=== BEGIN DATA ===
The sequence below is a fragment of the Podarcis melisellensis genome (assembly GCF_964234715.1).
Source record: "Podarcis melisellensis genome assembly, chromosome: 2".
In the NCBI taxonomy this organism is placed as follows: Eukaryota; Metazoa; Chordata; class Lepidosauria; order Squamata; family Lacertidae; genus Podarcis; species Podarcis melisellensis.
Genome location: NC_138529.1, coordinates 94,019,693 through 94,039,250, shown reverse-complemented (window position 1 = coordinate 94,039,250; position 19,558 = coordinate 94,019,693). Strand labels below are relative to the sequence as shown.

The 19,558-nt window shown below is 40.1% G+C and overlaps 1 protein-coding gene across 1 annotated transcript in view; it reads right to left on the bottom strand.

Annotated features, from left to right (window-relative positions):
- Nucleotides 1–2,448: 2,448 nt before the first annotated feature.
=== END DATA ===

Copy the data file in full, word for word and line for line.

The sequence below is a fragment of the Podarcis melisellensis genome (assembly GCF_964234715.1).
Source record: "Podarcis melisellensis genome assembly, chromosome: 2".
In the NCBI taxonomy this organism is placed as follows: Eukaryota; Metazoa; Chordata; class Lepidosauria; order Squamata; family Lacertidae; genus Podarcis; species Podarcis melisellensis.
Genome location: NC_138529.1, coordinates 94,019,693 through 94,039,250, shown reverse-complemented (window position 1 = coordinate 94,039,250; position 19,558 = coordinate 94,019,693). Strand labels below are relative to the sequence as shown.

The 19,558-nt window shown below is 40.1% G+C and overlaps 1 protein-coding gene across 1 annotated transcript in view; it reads right to left on the bottom strand.

Annotated features, from left to right (window-relative positions):
- Nucleotides 1–2,448: 2,448 nt before the first annotated feature.